What about the inevitable comments “he’s too big to be carried like that, he should be walking!” or “You’ll just make that child clingy, you know”? Well, I think a sling is as valid a means of transport as a pushchair, and far more comfortable than achingly weary in-arms carrying. Don’t be afraid to carry your toddler – for every comment you get, you may well have planted an idea in someone else’s head. Ensure that your child doesn’t feel hurt by any comments, sometimes talking about any incidents together afterwards can be helpful. Using a sling for your bigger child from time to time will not harm them, nor will it make them babies again, any more than a hug or a hip carry would do.
My own experience..
My big girl, who is nearly 4, is rarely carried these days; much to my chagrin.. but she is vocal about it when she does want to be carried, climbing up me and wrapping her legs around my waist. I am happy to oblige as I’m never sure how many more carrying days we have left to enjoy. She has moods, and disappointments that the world doesn’t revolve around her, and sometimes she finds it hard to wind down. Often, at these moments, a sling has been our saviour, holding her close so she can relax, feel safe, and listen to my reassuring murmurs, while I can still get on with some of the things that just can’t wait, or save my back and arms from her lopsided weight! We use all sorts of carriers – ring slings for quick up and downs, woven wraps for sleepy cuddles, preschooler buckle carriers for rainy school runs, warm snuggly half buckles for winter walks.
Even my six year old found a wrap carry a great reassurance one day when he got separated from us at the Yorkshire Sculpture Park; he was very distressed when found half an hour later and just wanted to be holding onto me. My husband’s shoulders got pretty tired after a few minutes; but I was able to carry F on my back for well over half an hour, due to the support and the weight distribution, enough time for him to feel reassured and connected again. I found it really helpful too – it was a pretty horrible forty minutes and having him in close contact was very valuable for my own feelings and allowed me to breathe and absorb, and move on.
A local story of re-connecting with a sling
I’ve got to know one family with a preschooler pretty well, they hadn’t used a sling for over a year, but started again, almost from scratch. Here’s what they have to say about their experience of carrying a bigger child.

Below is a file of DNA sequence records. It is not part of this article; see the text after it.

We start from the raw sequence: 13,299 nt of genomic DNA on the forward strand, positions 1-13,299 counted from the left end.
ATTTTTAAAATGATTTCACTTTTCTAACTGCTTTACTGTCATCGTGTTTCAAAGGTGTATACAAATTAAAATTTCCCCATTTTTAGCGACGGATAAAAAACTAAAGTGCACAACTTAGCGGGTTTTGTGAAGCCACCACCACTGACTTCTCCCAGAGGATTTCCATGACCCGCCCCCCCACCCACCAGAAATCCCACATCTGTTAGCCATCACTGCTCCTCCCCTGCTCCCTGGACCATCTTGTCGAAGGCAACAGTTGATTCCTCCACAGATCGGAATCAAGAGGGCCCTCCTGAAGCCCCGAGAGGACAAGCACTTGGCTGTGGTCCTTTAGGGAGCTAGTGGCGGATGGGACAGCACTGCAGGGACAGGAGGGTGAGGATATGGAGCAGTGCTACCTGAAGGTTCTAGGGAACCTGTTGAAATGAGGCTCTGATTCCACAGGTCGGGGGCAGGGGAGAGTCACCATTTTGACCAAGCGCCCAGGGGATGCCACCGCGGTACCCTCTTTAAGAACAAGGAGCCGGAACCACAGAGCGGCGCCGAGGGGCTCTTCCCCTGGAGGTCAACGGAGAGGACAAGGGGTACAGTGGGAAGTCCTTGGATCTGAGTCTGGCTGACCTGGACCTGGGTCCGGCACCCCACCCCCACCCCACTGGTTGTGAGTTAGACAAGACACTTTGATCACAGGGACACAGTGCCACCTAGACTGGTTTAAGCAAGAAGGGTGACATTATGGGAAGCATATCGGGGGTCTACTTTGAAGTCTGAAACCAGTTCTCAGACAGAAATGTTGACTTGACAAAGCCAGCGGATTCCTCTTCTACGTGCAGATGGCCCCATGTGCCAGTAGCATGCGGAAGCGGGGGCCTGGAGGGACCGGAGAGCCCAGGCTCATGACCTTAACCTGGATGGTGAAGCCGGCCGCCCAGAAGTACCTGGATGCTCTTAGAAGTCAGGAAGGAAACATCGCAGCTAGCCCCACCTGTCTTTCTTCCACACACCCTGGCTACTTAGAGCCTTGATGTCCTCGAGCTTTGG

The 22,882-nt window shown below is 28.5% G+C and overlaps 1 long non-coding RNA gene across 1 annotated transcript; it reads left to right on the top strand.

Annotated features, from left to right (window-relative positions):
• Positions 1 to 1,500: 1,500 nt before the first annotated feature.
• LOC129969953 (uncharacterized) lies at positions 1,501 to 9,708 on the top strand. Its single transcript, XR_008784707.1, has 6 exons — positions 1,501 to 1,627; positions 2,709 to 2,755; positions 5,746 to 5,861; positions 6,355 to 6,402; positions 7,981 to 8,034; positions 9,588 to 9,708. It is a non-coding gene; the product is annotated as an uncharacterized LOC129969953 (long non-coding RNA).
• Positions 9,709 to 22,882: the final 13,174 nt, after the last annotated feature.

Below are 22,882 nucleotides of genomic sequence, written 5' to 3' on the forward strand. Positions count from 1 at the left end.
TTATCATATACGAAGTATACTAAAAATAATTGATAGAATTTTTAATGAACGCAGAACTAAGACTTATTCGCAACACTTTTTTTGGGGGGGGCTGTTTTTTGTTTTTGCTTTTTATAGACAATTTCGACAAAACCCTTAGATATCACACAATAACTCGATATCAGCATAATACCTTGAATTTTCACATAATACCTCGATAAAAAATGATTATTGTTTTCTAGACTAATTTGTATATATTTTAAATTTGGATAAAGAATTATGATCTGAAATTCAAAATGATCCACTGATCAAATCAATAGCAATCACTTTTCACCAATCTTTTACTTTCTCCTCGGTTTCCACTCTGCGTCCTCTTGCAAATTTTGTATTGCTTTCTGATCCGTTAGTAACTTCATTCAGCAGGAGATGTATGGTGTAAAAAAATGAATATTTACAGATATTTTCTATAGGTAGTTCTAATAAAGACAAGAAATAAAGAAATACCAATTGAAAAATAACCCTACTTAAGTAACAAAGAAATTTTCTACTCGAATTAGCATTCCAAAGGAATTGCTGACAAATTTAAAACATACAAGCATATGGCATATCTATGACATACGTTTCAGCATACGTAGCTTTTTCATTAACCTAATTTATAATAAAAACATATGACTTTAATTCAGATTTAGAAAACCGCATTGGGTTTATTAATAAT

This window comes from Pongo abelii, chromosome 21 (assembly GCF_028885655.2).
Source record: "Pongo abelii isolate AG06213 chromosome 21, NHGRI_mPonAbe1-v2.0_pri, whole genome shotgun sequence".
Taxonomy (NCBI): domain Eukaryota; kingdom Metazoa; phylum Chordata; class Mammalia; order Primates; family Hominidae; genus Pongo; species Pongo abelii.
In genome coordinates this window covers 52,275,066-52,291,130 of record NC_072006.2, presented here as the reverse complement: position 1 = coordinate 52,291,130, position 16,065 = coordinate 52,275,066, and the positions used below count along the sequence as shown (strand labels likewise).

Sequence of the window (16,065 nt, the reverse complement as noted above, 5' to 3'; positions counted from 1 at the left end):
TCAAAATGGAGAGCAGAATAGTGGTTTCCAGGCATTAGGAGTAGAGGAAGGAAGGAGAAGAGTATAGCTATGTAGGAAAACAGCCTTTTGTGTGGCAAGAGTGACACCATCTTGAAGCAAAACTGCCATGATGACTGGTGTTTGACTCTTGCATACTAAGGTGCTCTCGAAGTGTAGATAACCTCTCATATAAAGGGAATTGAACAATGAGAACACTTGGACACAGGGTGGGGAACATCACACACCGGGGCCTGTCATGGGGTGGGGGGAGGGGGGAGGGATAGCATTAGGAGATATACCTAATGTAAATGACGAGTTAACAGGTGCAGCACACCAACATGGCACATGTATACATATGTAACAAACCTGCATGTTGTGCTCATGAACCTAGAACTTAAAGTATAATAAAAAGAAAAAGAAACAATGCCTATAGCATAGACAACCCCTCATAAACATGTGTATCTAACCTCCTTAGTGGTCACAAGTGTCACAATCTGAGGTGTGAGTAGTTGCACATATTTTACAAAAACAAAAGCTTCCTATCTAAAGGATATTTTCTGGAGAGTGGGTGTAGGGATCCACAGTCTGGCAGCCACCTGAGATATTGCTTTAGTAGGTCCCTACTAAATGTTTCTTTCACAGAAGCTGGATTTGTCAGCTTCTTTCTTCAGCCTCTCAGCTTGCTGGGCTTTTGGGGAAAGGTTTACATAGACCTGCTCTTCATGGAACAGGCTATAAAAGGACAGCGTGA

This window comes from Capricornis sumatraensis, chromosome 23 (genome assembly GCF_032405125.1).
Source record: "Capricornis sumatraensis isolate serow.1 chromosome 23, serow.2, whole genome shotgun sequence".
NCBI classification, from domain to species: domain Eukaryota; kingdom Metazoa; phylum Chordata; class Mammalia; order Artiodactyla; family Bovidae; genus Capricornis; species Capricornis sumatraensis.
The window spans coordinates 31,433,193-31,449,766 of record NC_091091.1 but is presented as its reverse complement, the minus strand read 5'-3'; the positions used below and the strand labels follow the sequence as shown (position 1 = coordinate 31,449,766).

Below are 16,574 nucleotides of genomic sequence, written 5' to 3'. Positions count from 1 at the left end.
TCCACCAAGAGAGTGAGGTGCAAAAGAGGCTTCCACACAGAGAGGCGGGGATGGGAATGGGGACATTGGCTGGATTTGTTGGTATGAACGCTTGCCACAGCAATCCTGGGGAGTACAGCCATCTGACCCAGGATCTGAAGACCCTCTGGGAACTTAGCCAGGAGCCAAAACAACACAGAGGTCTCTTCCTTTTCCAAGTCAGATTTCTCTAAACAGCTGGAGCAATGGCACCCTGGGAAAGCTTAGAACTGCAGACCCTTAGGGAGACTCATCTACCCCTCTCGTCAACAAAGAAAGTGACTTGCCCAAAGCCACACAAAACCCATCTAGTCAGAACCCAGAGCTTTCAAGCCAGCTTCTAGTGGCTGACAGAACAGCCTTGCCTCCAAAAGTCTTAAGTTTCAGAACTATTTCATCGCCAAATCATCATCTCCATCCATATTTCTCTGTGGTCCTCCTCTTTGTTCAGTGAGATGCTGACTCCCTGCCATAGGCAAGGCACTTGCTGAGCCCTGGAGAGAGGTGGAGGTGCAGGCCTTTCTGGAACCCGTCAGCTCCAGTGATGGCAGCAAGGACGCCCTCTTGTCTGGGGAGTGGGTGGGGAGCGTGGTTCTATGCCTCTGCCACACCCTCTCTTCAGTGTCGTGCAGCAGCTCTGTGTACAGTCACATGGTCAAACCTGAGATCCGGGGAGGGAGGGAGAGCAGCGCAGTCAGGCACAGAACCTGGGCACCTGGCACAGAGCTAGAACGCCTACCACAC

“After starting nursery, H became anxious and disconnected. She chewed her fingernails to a painful point, and became difficult to communicate with, as well as regressing in toiletting. Instead of adopting behavioural control techniques, I drew on my experience from other parts of our lives and adopted a regression tactic. A big part of this was returning to carrying her in a sling. We had used our high-street carrier rather than a pram on our dog walks, but had given this up over a year before as she had outgrown it. We wondered if a ring sling would be a solution for short snuggles for reconnecting. H was too heavy to attempt this from online videos, so we booked a workshop with a local sling consultant, who reassured us that she wasn’t too big, and showed us how to ensure we were all comfortable. The ring sling has been perfect for our needs and has really helped us all. More often than not, it has doubled up as a dramatic scarf for the 80% of the time H wanted to walk!
H is now almost 5. Our new buckled carrier is the perfect tool for winding down for bedtime on a camping trip, resting tired little legs whilst hiking (without the bulk of a framed carrier), and elevating her out of danger in busy, crowded areas. I really believe there is no such thing as “too big to sling!””
Slings with Two Kids
Another situation where carrying a bigger child can really help is with sibling jealousy. The other day I spoke to a family who hadn’t used their sling with their toddler for some time, and now have a new baby. Big sister has been feeling a bit jealous of the new arrival and has wanted to begin breastfeeding again. They asked for some advice, and I suggested that their daughter would really appreciate the contact that would come from using their ring sling and buckle carrier again… and so it seems to have proved. It’s not so much the desire to be a baby again, but more of a chance for communication – “you still belong to me, don’t you?”